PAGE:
”Listen up! Attention! Stay in for 20 or more years and you will earn free medical and dental care for the rest of your lives – delayed compensation for your substandard pay!”
From the 1940s to the mid-1990s, thousands of career military heard those words from those they took an oath to obey. A court case determined that Congress never authorized the promise, a dubious technicality given that Congress knew the promise was being made and did nothing to stop it. In the real world, this is commonly called fraud.
The government saved untold billions in recruiting, training costs and substandard payment for personnel. These savings could have been used to honor the promise. But “free” medical and dental care for military retirees and their dependents now cost them co-pays, enrollment fees, part B Medicare fees and supplemental insurance premiums.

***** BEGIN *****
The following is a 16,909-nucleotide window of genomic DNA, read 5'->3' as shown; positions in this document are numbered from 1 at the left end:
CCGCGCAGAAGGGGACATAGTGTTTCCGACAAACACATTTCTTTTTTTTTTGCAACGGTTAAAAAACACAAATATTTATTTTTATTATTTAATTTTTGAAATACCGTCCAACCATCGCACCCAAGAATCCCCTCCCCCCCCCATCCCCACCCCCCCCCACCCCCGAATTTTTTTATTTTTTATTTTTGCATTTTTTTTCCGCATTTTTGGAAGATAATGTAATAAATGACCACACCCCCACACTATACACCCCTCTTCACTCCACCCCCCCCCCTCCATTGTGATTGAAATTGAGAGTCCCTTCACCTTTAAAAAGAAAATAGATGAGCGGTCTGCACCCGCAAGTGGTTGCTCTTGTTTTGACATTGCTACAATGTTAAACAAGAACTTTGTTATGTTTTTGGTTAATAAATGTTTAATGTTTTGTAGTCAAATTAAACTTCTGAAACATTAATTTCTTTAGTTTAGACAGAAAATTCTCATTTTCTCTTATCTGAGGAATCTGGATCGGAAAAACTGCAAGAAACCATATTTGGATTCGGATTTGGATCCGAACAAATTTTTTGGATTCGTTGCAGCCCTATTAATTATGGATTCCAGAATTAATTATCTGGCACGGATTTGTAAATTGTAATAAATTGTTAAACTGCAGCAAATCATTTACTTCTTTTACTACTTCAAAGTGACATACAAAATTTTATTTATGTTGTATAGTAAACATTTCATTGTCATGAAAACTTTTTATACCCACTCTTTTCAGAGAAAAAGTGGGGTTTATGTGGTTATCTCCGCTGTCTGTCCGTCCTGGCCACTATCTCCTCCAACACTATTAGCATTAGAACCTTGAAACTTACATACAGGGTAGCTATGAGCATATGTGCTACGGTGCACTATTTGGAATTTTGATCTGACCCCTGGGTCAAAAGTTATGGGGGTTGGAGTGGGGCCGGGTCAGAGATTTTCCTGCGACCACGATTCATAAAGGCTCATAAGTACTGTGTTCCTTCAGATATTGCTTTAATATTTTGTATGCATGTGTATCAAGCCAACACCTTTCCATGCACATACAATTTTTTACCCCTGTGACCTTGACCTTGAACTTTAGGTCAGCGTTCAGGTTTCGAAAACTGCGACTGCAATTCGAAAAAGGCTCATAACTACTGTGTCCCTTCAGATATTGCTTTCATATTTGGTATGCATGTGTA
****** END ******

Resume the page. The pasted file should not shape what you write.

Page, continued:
Congress is moving to reduce entitlements. That promised free health care is “eating the defense budget alive,” according to the Pentagon. An increase in user costs appears a certainty.
The Pentagon budget need not be involved if Congress had the backbone to force the executive branch to abide by the original ruling of Congress that health care for retirees over 65 be funded by the Treasury. It took some slick trickery to force these costs on the defense budget, thus creating the justification for increasing user costs.
So much for government promises and government honor.